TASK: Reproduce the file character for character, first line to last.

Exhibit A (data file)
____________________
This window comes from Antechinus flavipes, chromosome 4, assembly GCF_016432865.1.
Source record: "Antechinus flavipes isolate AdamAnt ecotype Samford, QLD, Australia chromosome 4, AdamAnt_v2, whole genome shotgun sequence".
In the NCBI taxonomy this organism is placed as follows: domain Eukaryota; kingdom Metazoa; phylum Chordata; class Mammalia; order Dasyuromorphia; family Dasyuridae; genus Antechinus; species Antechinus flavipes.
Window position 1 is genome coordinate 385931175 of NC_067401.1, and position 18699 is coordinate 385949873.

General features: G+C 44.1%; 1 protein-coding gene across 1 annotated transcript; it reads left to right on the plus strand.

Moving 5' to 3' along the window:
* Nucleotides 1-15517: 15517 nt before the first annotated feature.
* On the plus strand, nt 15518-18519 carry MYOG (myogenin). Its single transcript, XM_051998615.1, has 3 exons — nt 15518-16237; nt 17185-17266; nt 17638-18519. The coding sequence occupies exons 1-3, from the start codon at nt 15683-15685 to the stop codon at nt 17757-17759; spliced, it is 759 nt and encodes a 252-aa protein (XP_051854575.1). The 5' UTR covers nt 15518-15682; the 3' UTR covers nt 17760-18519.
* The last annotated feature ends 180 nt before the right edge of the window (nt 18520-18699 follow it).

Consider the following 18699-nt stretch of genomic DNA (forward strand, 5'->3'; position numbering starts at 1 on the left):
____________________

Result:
This window comes from Antechinus flavipes, chromosome 4, assembly GCF_016432865.1.
Source record: "Antechinus flavipes isolate AdamAnt ecotype Samford, QLD, Australia chromosome 4, AdamAnt_v2, whole genome shotgun sequence".
In the NCBI taxonomy this organism is placed as follows: domain Eukaryota; kingdom Metazoa; phylum Chordata; class Mammalia; order Dasyuromorphia; family Dasyuridae; genus Antechinus; species Antechinus flavipes.
Window position 1 is genome coordinate 385931175 of NC_067401.1, and position 18699 is coordinate 385949873.

General features: G+C 44.1%; 1 protein-coding gene across 1 annotated transcript; it reads left to right on the plus strand.

Moving 5' to 3' along the window:
* Nucleotides 1-15517: 15517 nt before the first annotated feature.
* On the plus strand, nt 15518-18519 carry MYOG (myogenin). Its single transcript, XM_051998615.1, has 3 exons — nt 15518-16237; nt 17185-17266; nt 17638-18519. The coding sequence occupies exons 1-3, from the start codon at nt 15683-15685 to the stop codon at nt 17757-17759; spliced, it is 759 nt and encodes a 252-aa protein (XP_051854575.1). The 5' UTR covers nt 15518-15682; the 3' UTR covers nt 17760-18519.
* The last annotated feature ends 180 nt before the right edge of the window (nt 18520-18699 follow it).

Consider the following 18699-nt stretch of genomic DNA (forward strand, 5'->3'; position numbering starts at 1 on the left):